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bbanyard
18-09-2006, 12:05 PM
My previous property rental, where I lived for three and a half years - had run out after the initial fixed term and had therefore become a periodic tenancy.

Was my landlord therefore legally in the right to insist that I should give two month's notice (as per my original - but lapsed - contract) or should this actually only have been one month?

I have found some info on this website which seems to agree with this point, but it also says that "the tenancy will be on the same basis as the original agreement, with all the same clauses and conditions being operative". Does this mean everything EXCEPT the notice period?

I'm asking this as my landlord was uncommunicative after I moved out and is now withholding some of my desposit because she claims I did not give sufficient notice according to my original contract. I am considering legal action via the small claims court.

Ericthelobster
18-09-2006, 12:17 PM
Yes, one months' notice from the tenant is all that's required (and two months from the LL).

Surrey
18-09-2006, 12:27 PM
Yes, one months' notice from the tenant is all that's required (and two months from the LL).

But isn't that one month ending on the last day of a rental period? So if your normal rental period is 4th of the month to 3rd of the next month, then you have to give notice that your last day will be the 3rd of a month. So if you decide on 6th of August that you want to leave, you can't leave on 3rd September as that would be less than a month, you'd have to leave on 3rd October.

I'm sure someone will either confirm what I've said or correct me...

bbanyard
18-09-2006, 13:16 PM
My problem is that I gave notice much earlier than I would have done had I known my rights - and also that the agency from whom I was renting are very poorly organised so they didn't actually tell me they were withholding some of my deposit until three weeks after I had moved out and returned the keys! Would the fact that none of this was notified in writing go in my favour?

Surrey
18-09-2006, 13:35 PM
My problem is that I gave notice much earlier than I would have done had I known my rights - and also that the agency from whom I was renting are very poorly organised so they didn't actually tell me they were withholding some of my deposit until three weeks after I had moved out and returned the keys! Would the fact that none of this was notified in writing go in my favour?

What did the agency say they were withholding the deposit for and did they put it in writing? Was it against an agreed (and signed) inventory or are they saying it's for breach of one of the clauses in your original tenancy agreement?
When you gave your notice, did you do so in writing?
I don't see what the problem is with you giving MORE notice than you were obliged to, that certainly doesn't seem like a reason to withhold your deposit!

bbanyard
18-09-2006, 15:08 PM
OK - probably sounds more complicated than it actually is but here we go:

With our property purchase seemingly drawing to a conclusion I called the landlord on 20th June to enquire about giving notice. I was told that it was two months and therefore e-mailed them the same day to give notice, but said that we would probably move out before the end of July. I received a reply a few days later acknowledging this and saying that until I could confirm otherwise, they would work to 20th August being the official end of our tenancy.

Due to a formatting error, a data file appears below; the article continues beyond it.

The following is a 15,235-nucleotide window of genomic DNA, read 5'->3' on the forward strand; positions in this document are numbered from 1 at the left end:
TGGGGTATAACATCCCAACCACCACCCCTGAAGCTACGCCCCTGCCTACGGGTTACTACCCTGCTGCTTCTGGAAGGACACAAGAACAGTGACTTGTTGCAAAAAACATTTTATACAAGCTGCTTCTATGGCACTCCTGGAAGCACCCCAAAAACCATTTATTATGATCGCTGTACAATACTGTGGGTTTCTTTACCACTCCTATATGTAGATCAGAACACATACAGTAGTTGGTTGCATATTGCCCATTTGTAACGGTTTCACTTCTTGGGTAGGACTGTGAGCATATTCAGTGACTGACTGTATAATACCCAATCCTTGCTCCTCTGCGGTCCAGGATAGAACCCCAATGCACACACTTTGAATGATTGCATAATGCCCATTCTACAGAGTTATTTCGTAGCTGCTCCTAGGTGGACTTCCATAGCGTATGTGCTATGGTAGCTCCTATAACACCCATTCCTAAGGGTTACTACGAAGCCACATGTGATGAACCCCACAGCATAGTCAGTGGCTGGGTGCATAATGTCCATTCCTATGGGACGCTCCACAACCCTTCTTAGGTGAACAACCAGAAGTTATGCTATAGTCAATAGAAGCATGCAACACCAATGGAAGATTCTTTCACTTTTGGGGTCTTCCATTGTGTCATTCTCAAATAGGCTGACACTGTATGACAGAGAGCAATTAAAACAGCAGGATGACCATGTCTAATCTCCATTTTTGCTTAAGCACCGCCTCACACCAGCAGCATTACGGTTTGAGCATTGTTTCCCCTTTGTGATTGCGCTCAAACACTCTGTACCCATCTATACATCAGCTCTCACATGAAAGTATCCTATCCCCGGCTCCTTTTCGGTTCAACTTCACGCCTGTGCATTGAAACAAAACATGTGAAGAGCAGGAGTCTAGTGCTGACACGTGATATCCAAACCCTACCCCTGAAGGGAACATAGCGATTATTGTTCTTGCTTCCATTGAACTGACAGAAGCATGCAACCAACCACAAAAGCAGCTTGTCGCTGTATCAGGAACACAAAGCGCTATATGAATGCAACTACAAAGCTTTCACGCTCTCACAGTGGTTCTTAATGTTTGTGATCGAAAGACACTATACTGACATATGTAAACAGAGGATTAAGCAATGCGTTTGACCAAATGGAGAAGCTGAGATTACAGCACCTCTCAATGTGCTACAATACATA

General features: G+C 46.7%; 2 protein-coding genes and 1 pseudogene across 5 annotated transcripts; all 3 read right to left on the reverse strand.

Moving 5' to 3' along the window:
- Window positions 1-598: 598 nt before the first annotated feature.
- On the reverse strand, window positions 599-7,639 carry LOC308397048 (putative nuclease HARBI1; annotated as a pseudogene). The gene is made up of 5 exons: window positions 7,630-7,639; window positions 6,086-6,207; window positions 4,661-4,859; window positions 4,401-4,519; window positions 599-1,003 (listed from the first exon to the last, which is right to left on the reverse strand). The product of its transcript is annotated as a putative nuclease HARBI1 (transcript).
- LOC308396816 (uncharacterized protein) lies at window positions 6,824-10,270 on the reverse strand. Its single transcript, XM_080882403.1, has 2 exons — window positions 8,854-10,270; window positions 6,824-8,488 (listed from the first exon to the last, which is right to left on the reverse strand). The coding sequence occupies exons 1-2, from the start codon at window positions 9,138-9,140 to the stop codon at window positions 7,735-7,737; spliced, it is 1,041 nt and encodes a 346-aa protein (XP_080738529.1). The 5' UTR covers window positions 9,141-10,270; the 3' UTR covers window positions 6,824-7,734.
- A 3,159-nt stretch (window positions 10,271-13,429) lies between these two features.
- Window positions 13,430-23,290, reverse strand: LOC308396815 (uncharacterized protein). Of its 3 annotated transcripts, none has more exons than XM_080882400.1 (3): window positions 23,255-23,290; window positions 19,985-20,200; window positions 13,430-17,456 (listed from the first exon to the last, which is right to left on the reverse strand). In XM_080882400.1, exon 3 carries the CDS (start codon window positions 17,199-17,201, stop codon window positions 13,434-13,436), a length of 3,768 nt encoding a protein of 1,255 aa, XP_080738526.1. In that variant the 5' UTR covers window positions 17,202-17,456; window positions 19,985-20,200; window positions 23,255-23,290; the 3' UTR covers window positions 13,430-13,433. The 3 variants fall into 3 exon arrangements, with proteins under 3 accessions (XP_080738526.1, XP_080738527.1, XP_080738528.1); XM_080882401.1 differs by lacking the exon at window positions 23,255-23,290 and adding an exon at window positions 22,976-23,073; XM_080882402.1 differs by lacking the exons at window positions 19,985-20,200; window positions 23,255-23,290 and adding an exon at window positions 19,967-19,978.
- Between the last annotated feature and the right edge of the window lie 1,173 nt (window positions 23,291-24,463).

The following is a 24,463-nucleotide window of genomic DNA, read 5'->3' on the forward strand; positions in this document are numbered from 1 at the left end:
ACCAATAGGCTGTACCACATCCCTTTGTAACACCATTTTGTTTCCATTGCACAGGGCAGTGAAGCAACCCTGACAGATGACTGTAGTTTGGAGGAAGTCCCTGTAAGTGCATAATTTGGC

A couple of days later the agency called me at work and asked if someone could look around at 5pm that day. Since we wanted to appear as flexible and accommodating as possible, and because the prospective tenants were from overseas and could only make that day, my partner left work early and went home to make sure that the house was spick and span. When we heard that these people wanted to take the house we were delighted, since the landlord had said that if they could find someone quickly to replace us they could be flexible on the two months.

On 21st July I e-mailed the landlord to say that we would definitely be moving out on 31st July, and I confirmed that I had cancelled the direct debit for the rent payments, reasoning that if we were out at the end of one rental period there would be no more rent due. In hindsight I wish I had pressed for confirmation of this....

On 31st July I dropped the keys back at the office of the agency. The woman who was working there that day seemed confused but when I reminded her that I had e-mailed to confirm that 31st would be our final day the penny dropped. I enquired about the return of the deposit and she confirmed that I could receive it back within four weeks.

On 20th August I receive a phone call at work from the office manager at the agency, asking whether we had returned our keys to the property....rather confused, I said that I had dropped the keys in on 31st July. I then asked when I would get the deposit back, but was told that this would not be returned until four weeks after the so-called "official" end to our tenancy, coincidentally that same day. She then dropped the bombshell that they would be taking three weeks (ie 1st Aug - 20th Aug) out of our deposit to cover the outstanding rent.

My contention was that this was never clearly communicated and I had very little in writing to back it up. I wrote to them again, saying that we had been good tenants for three and a half years and hoping that we could resolve the dispute amicably.

When they stood their ground, I took advice from the Tenancy Liaison Office at Bristol City Council, who told me that two months' notice for a statutory periodic tenancy was illegal.

Had I known this at the time (ie that only a month's notice was actually required) I wouldn't now be in this mess. I realise that this is a slightly contentious issue, but we still believe we are in the right, purely because nothing was ever made clear by our landlord, and nothing was ever communicated in writing.

Does anyone else out there have any thoughts, or experience of problems like this? Many thanks to those who have responded so far!

Surrey
18-09-2006, 22:47 PM
It does appear at first glance that neither you, the landlord or the agent have got things quite right, but as ever the devil is in the detail.